As you’ve probably heard, my web host had a catastrophic failure on one of their servers yesterday. And yes, it happened to be the very server SuccessCREEations was on.
Then to compound the problem my host found that they had some bad CD-Rs in their backup storage so when they got things up and running they had to revert back to their last good backup which in my case was last Wednesday, a full five days back.
On my end, I normally do a manual backup on the weekends. Unfortunately this past weekend I worked what for me is about a normal month’s worth of overtime in 2-1/2 days. I snagged my sleep in 2 or 3 hour blocks when I could. I didn’t do my normal backup.
There are some lessons here. The first is
Tech Stuff Breaks
That may sound simplistic, one of those “Duh!” statements.
But how many of us truck along acting like things are never going to go wrong?
And often when it does go wrong there is a convergence of compounding issues that make up the final problem.
When I was flying in the Navy they’d call it the mishap chain of events. When an airplane crashes it rarely has a simple, single source cause. In almost ever single case there are several factors that contribute to the crash.
Usually things like weather, maintenance practices, pilot decision making all factor in. Sometimes it can seem like a whole series of events has to take place before there is a catastrophe. And at any point along that chain of events someone, most often one of the pilots, can step in and break that chain simply by taking a different course of action.
In the case of the blog here we had at least three bad things converge to make for a significant loss of data. And I could have made some other choices that would have reduced the data loss down to a few hours…
Save Early and Save Often
It’s a mantra I learned back in the days of the 5-1/4″ floppy disks (remember those?). Back then data storage was much less reliable. Window may still seize up more than Apples do, but it was all much worse back then.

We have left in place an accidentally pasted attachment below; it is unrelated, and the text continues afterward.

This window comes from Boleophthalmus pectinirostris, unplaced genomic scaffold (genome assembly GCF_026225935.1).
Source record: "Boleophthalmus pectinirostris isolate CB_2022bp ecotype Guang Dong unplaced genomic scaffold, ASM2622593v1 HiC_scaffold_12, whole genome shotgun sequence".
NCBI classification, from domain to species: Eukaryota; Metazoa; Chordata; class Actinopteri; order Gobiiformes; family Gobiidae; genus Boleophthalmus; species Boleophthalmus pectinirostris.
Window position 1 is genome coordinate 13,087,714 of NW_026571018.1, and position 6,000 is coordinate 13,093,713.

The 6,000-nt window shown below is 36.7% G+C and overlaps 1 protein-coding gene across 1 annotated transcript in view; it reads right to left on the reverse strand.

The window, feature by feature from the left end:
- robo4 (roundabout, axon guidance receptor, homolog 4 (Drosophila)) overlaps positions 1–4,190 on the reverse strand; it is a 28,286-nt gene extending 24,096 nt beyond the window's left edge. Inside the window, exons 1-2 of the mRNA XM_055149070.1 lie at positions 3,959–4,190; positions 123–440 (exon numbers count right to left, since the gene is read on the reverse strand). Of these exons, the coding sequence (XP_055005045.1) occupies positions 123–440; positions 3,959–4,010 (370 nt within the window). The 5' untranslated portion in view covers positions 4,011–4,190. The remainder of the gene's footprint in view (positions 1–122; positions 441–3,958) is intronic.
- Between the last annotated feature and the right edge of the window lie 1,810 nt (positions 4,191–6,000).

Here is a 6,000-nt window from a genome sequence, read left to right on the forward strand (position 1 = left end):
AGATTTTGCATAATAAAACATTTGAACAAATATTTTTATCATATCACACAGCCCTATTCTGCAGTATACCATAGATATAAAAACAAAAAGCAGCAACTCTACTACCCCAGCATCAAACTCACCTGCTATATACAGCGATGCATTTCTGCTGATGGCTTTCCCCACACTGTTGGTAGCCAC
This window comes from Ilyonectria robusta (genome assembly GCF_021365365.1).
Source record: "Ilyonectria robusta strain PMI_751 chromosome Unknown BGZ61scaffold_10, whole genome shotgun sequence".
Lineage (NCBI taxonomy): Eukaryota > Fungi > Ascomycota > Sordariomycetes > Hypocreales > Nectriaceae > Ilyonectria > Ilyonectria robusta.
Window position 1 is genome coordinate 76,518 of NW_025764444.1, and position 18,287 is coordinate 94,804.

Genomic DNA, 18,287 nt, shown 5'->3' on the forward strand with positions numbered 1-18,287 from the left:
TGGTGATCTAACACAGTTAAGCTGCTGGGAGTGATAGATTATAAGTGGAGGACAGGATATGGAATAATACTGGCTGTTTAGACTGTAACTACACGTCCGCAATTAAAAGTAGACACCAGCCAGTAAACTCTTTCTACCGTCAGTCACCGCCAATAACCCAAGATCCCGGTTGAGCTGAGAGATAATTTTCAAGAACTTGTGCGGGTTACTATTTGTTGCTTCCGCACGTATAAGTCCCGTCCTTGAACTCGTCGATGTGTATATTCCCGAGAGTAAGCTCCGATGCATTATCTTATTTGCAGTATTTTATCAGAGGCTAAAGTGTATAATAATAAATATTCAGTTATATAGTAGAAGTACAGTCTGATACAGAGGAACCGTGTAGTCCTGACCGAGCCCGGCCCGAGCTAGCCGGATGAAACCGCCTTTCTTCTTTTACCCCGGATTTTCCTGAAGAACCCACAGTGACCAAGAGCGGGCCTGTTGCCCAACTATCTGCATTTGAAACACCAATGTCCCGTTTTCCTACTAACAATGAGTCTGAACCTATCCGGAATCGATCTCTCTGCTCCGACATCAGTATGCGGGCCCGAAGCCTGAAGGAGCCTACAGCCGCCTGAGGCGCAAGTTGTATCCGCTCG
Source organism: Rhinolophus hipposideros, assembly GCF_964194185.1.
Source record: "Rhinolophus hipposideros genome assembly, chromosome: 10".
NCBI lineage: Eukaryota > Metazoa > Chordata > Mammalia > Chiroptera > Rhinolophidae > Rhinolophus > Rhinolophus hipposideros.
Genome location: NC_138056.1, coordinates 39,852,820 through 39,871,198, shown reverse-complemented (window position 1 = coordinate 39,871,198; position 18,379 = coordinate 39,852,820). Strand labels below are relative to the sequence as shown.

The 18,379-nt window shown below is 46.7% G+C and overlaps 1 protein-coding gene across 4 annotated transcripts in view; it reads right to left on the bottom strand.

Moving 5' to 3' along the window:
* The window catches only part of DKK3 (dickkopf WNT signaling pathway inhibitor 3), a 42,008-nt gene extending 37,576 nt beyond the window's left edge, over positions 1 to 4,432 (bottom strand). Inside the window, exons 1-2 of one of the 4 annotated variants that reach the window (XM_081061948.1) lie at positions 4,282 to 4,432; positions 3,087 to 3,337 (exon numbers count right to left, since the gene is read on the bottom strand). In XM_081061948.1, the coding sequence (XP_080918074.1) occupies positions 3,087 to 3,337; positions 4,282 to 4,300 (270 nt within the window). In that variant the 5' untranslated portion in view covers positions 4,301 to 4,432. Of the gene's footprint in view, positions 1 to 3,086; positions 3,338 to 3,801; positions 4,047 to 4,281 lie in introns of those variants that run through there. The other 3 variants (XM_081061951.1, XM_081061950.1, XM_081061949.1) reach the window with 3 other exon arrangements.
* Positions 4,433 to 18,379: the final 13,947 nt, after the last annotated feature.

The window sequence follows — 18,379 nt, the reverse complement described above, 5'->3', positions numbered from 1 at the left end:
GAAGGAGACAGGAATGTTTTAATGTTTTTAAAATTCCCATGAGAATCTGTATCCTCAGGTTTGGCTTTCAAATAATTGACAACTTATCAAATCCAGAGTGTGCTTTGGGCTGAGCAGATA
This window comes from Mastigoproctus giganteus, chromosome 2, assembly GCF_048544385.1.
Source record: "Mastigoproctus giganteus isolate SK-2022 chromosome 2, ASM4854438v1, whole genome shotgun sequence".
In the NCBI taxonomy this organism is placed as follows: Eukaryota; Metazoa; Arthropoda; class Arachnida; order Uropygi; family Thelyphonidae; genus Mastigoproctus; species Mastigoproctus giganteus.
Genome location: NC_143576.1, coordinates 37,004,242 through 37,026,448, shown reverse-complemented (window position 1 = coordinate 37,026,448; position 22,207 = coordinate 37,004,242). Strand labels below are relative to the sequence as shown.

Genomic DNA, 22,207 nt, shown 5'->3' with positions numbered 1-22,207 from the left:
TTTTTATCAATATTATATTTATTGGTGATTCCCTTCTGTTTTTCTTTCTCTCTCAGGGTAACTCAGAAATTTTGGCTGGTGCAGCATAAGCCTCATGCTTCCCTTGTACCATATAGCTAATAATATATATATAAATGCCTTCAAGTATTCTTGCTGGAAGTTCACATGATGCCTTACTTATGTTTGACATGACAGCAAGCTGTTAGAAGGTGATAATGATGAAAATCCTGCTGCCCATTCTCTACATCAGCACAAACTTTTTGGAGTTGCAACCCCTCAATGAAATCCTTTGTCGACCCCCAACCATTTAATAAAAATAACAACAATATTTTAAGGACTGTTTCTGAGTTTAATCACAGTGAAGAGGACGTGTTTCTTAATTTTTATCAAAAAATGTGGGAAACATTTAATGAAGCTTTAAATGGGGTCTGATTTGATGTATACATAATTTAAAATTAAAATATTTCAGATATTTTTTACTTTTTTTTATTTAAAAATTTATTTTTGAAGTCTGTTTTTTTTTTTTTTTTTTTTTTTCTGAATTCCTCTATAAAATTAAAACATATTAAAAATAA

It didn’t take too many times of loosing hours of work to learn to save along the way.
Well it doesn’t happen as often any more. But that just might mean that on those rare cases when it does you will loose much more than a few hours work.
Loosing 5 days of data is enough to make you want to cry. I’m still a little shell shocked.
The odds are if you haven’t had a catastrophic failure yet, you probably will sometime in the future. Remember, tech stuff brakes. If you save early and save often you will loose far less data and hard work when it happens.
What Can You Do?
How can you protect yourself?
WordPress.org has a whole section of their Codex devoted to WordPress Backups. Rest assured I will be getting very familiar with what is there in the next few days.
I use the WordPress Database Backup plugin for my manual backups. With just a few mouse clicks it will either download a complete backup of your blog database to your computer, or email it to whatever address you tell it to. It is simple and effective.
But it’s manual. And I was just reminded of the inherent problems with that. 🙄
One way to automate the process is to set up something on your server called a cron job. From what little I’ve managed to glean since last night the process can be rather server specific.
And yes, it gets a little technical. I’m not a full blown tech-head by any means. But I can slug it out when I need to, and I will get this one worked out very soon.
One of the best explanations of how to set it up with WordPress that I’ve been able to find so far is Using a Cron Job to Keep Things Safe.
If you are using a different blogging platform, I highly recommend you work out how to automate your backup process much sooner rather than later.
I would be having a much better morning, be a little less shell shocked, if I could just whip out a back up and get all those posts and comments back. Learn from my mistake and break your own mishap chain of events.
Remember: Tech stuff breaks so save early and save often!